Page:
Temasek sold 859,555 shares of BlackRock for an estimated value of $1.5 billion as the finance sector rallied earlier this year.

The state investment company also sold off its holdings in American e-commerce platform ContextLogic for an estimated $327 million after the firm posted lacklustre Q2 results.

Source: SWF Institute

Sovereign wealth fund GIC has reinforced its position on infrastructure investment in emerging markets, particularly in sustainable developments.

The energy sector in particular holds potential as governments place a stronger emphasis on climate change and carbon reduction targets, managing director and head of infrastructure (Asia, Latin America and Credit) Boon Chin Hau said in a recent roundtable.

The fund plans to actively support the energy transition in emerging markets, and will continue to engage with companies and support their transition to a low-carbon approach.

Source: GIC Thinkspace


Affinity Equity Partners, GIC and AlpInvest Partners sold their stakes in Hyundai Card to Taiwan's Fubon Financial, to divest from the Korean credit card company that has shown slower-than-expected progress in its initial public offering.

According to the Taiwanese firm's regulatory filing, two of its subsidiaries ― Fubon Life Insurance and Fubon Commercial Bank ― bought common shares of Hyundai Card for 13,532 won ($11.50) per share from Consumer Preferred Choice, Complete Logistic Solutions, AlpInvest Partners Co-Investments 2015 I, AlpInvest Partners Co-Investments 2015 II and AlpInvest Mich.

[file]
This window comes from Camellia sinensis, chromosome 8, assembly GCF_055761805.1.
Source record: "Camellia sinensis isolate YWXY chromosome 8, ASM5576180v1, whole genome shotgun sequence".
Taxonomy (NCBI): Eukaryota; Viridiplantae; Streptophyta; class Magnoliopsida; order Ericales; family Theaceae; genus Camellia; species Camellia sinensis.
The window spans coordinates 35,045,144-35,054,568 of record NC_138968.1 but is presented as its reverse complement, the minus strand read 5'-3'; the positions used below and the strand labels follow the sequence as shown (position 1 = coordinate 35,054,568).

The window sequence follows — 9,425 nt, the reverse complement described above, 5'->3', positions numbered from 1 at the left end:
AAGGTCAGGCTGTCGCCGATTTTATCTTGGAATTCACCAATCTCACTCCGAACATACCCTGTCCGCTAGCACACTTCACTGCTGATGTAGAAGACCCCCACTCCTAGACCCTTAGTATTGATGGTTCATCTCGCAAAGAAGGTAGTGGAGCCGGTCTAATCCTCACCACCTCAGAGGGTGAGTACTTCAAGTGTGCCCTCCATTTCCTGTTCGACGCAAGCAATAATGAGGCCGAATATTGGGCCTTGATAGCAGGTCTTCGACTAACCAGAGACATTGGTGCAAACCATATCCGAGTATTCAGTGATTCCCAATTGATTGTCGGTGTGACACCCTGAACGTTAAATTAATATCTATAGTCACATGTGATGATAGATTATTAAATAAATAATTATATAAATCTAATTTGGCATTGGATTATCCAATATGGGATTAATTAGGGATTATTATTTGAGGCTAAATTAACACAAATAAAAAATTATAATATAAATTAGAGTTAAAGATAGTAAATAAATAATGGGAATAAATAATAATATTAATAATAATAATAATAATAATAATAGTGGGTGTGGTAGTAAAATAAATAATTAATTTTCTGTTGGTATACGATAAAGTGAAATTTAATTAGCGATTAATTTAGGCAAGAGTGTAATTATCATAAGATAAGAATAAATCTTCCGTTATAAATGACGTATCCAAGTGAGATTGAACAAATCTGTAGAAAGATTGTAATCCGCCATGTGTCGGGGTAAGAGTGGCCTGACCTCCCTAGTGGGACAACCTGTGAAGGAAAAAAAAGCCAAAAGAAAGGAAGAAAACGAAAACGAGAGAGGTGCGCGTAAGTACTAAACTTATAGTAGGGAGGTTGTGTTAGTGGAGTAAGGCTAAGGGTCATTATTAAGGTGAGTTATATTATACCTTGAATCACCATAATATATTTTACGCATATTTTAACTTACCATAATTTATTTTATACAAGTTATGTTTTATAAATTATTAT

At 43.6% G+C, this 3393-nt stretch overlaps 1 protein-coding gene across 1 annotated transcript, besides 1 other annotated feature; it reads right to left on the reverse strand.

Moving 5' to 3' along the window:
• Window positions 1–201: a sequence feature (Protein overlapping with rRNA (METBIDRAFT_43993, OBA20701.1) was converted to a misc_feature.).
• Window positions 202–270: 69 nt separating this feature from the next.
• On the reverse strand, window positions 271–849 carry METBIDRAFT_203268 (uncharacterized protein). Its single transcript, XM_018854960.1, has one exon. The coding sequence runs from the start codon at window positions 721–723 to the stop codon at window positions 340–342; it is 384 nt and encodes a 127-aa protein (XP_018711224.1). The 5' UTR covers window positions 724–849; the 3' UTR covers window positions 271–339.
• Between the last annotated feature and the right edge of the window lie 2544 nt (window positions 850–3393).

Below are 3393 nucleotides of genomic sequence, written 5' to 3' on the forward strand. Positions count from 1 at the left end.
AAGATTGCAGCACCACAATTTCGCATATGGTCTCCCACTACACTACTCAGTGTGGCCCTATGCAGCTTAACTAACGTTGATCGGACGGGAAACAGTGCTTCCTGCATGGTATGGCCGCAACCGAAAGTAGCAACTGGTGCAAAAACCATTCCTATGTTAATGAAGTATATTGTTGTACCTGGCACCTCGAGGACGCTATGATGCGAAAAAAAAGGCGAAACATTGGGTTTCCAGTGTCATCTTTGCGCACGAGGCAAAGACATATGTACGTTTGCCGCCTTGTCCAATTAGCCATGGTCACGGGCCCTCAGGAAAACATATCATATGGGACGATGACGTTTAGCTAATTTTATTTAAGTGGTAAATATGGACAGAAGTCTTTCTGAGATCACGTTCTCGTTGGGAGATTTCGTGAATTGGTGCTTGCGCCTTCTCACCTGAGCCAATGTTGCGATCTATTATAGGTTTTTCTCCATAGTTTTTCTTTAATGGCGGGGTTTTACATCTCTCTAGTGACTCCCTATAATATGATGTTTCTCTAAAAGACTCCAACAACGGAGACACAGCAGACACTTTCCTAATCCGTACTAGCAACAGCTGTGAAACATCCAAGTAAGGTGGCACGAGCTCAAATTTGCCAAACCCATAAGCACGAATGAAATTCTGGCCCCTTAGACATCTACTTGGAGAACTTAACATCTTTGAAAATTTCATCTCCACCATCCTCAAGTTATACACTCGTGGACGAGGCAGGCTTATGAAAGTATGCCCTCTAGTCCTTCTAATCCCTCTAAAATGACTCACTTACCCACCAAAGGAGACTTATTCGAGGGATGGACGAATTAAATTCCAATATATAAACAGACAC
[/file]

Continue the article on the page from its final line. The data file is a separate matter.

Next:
Source: The Korea Times


The Thai government’s national masterplan to reach net zero will be presented at the 26th UN Climate Change Conference (COP26) in Glasgow and will “affect many businesses”, Dr Srikanya Yathip, general secretary of Thailand’s Government Pension Fund (GPF) said.

“The proposed changes include a move to more low carbon power generation, support for the electric vehicle industry, and for the circular economy,” she added.

Thailand has pledged to reduce the emission of greenhouse gases by 20 to 25% by 2030, but has not yet made a net-zero commitment.

Yathip also said that GPF plans to join the race to net zero and is developing guiding principles for an action plan that will be ready next year.

Source: United Nations


A GIC-backed gaming firm VNG Corp is considering a merger with a special purpose acquisition company (Spac) that would take the company public in the US.

The transaction would value the tech firm at $2 billion to $3 billion.

Source: Bloomberg